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Anecdotally, seeing DCC listed more often as OSR, but not so much for Castles and Crusades.

Von Ether

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I guess the definitions of OSR have broadened in that vague way that things often do over time in creative spheres. And lately, I've seen DCC being name dropped in more OSR conversations, which is perfectly fine for me. I love that gonzo weirdness. I got Purple Planet in PDF and Chained Coffin in a sexy box.

But not so much for Castles and Crusades even though both are more hacked d20 than they are hacked Basic/AD&D/etc. And while C&C came out over 10 years ago (I ran a great two-year campaign of C&C Freeport*), DCC has made a bigger splash and seem to love 3PP support.

I'm just curious if it's just the online circles I've been swimming in, level of popularity/exposure or some OSR benchmark it doesn't reach. Though, technically, C&C being OSR is sort of like Jules Vern being steampunk - a retroactive label.

*The only complaint from my players was the slow level progression, but they would have said that about any OSR system.
 

Sleeper

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The label may not have existed then, but Castles & Crusades was ground zero for the start of the OSR. It may have been an acrimonious start, with the people who really kicked off the OSR leaving C&C to go off and found OSRIC etc., but it's still OSR version 0.0.

Though I suspect your observations are based more on branding than anything. Both games have pushed themselves as OSR, but DCC is more popular.
 

Stone-Tharp

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What Sleeper said - DCC just has a larger fanbase than C&C, both among folks who see themselves as part of the OSR and within the hobby more broadly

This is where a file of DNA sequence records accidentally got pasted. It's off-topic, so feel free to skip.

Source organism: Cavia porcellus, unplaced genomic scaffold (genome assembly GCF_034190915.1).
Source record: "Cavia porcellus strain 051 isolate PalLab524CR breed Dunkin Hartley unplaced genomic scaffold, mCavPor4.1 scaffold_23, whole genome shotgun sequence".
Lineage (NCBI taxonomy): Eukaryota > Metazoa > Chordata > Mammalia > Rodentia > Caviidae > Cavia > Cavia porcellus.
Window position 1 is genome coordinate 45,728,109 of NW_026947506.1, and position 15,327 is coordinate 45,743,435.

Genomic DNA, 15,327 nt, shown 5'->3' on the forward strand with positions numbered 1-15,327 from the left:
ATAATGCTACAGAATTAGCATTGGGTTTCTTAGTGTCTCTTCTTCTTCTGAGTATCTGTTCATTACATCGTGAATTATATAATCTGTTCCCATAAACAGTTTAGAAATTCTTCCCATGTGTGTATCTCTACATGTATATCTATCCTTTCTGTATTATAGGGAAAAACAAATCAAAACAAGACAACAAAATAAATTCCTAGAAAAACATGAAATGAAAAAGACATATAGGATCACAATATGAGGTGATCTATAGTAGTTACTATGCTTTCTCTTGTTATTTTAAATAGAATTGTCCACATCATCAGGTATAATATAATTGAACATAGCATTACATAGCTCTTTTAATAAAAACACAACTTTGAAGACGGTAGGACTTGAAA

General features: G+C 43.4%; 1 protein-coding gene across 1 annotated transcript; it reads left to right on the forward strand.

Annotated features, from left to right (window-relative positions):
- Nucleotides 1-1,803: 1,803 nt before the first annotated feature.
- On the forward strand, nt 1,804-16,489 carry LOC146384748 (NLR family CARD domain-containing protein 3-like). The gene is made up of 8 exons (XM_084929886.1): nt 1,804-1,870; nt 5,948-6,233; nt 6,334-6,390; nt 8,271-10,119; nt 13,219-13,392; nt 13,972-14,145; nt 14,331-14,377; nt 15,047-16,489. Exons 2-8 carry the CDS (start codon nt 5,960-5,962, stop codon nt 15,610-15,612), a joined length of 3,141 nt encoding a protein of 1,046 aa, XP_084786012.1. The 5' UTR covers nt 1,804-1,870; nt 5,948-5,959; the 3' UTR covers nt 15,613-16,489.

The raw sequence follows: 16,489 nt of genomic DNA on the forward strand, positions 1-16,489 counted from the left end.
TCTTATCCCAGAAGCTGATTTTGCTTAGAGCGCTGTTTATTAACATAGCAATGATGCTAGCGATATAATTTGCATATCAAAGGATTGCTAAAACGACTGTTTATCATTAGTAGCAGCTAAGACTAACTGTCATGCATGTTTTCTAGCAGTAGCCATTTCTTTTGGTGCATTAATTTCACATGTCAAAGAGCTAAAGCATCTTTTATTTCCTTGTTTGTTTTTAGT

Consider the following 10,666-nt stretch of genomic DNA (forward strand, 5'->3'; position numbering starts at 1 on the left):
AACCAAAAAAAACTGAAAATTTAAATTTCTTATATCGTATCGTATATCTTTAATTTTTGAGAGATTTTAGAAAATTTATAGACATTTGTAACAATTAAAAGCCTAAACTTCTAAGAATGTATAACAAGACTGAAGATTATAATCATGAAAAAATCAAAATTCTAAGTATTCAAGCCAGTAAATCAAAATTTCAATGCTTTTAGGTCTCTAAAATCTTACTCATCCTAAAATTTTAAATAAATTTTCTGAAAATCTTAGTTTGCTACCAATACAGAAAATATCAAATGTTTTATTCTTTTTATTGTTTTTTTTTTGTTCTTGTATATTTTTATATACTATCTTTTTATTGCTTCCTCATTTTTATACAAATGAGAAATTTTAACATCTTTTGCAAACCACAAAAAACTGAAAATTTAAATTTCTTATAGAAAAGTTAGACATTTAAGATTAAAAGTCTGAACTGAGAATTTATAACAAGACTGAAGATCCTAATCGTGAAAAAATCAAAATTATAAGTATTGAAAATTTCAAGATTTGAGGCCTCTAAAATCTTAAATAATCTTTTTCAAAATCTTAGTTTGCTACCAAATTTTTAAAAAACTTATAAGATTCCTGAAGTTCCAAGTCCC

Stacie.Winters1

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Between these two I prefer C&C far, far, way more than DCC. C&C is my favorite OSR game not designed by Kevin Crawford.
 

Alter_Boy

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I know that Goodman Games is very proactive in promoting its game. Last year, I know that they had a demo system going on at local stores and conventions similar to what WotC did for D&D 15 years ago. It also helps that they're cross-pollinating their product line with 5ed compatible products.
 

Novatian

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Both companies actually do some 5e publications.

In addition to the reasons given above, I would also observe that Goodman Games publishes some undeniably "Old School" products, including Judges Guild reprints and their Original Adventures Reincarnated volumes. That means some of the "foundational" texts for old school gaming are available through them, something Troll Lord Games can't say. In fact I play C&C but not DCC, and Goodman Games is still one of my favorite publishers just for the JG and OAR stuff.
 

Sleeper

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That means some of the "foundational" texts for old school gaming are available through them, something Troll Lord Games can't say.
That may be true now, but TLG published Dark Druids by Robert J. Kuntz, the Gygaxian Fantasy Worlds, reprinted Saga of Old City, and even started releasing Castle Zagyg (Greyhawk). I imagine the differences are more based on licensing, business models, and relationships than interest.
 

Whizbang Dustyboots

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That may be true now, but TLG published Dark Druids by Robert J. Kuntz, the Gygaxian Fantasy Worlds, reprinted Saga of Old City, and even started releasing Castle Zagyg (Greyhawk). I imagine the differences are more based on licensing, business models, and relationships than interest.
Unfortunately, all of that stuff is in the rearview mirror, through no fault of the Trolls' own, as far as I can tell. And, for someone in 2019, the folks publishing B/X special edition re-releases, Judges Guild, Lankhmar, Appendix N novels and short stories, a new Weird Tales-style magazine, Grimtooth, Metamorphosis Alpha, to say nothing of the late 1970s vibe of Dungeon and Mutant Crawl Classics, Goodman looks to be the current bearer of the flame, and justly so.

I've got nothing against Castles & Crusades -- I ran a converted-from-3E campaign in C&C for many years -- but that's not where their head is at nowadays.
 
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